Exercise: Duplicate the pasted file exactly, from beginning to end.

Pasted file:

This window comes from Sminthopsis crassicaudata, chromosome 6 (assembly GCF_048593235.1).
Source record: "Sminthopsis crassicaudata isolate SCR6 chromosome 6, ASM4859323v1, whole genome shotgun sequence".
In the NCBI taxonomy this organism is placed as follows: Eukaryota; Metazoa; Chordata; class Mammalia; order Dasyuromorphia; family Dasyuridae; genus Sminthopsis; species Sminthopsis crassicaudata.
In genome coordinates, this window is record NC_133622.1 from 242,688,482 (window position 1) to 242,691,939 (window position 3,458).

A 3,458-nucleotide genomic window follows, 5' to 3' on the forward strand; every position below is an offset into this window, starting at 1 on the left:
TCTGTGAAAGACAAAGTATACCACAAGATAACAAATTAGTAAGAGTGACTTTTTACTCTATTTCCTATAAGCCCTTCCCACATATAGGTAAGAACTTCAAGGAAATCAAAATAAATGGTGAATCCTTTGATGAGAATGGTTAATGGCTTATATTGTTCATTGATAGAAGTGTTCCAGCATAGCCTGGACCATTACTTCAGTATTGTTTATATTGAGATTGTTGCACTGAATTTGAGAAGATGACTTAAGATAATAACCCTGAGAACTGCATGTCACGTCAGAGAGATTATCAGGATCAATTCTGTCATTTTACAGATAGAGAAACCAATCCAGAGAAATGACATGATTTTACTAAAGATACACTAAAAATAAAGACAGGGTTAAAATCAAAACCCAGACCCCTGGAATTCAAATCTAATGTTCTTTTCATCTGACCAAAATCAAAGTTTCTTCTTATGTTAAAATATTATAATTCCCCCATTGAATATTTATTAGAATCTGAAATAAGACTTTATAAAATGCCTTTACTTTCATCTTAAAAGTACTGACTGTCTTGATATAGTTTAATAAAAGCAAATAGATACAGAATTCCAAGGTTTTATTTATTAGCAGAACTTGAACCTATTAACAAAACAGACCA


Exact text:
This window comes from Sminthopsis crassicaudata, chromosome 6 (assembly GCF_048593235.1).
Source record: "Sminthopsis crassicaudata isolate SCR6 chromosome 6, ASM4859323v1, whole genome shotgun sequence".
In the NCBI taxonomy this organism is placed as follows: Eukaryota; Metazoa; Chordata; class Mammalia; order Dasyuromorphia; family Dasyuridae; genus Sminthopsis; species Sminthopsis crassicaudata.
In genome coordinates, this window is record NC_133622.1 from 242,688,482 (window position 1) to 242,691,939 (window position 3,458).

A 3,458-nucleotide genomic window follows, 5' to 3' on the forward strand; every position below is an offset into this window, starting at 1 on the left:
TCTGTGAAAGACAAAGTATACCACAAGATAACAAATTAGTAAGAGTGACTTTTTACTCTATTTCCTATAAGCCCTTCCCACATATAGGTAAGAACTTCAAGGAAATCAAAATAAATGGTGAATCCTTTGATGAGAATGGTTAATGGCTTATATTGTTCATTGATAGAAGTGTTCCAGCATAGCCTGGACCATTACTTCAGTATTGTTTATATTGAGATTGTTGCACTGAATTTGAGAAGATGACTTAAGATAATAACCCTGAGAACTGCATGTCACGTCAGAGAGATTATCAGGATCAATTCTGTCATTTTACAGATAGAGAAACCAATCCAGAGAAATGACATGATTTTACTAAAGATACACTAAAAATAAAGACAGGGTTAAAATCAAAACCCAGACCCCTGGAATTCAAATCTAATGTTCTTTTCATCTGACCAAAATCAAAGTTTCTTCTTATGTTAAAATATTATAATTCCCCCATTGAATATTTATTAGAATCTGAAATAAGACTTTATAAAATGCCTTTACTTTCATCTTAAAAGTACTGACTGTCTTGATATAGTTTAATAAAAGCAAATAGATACAGAATTCCAAGGTTTTATTTATTAGCAGAACTTGAACCTATTAACAAAACAGACCA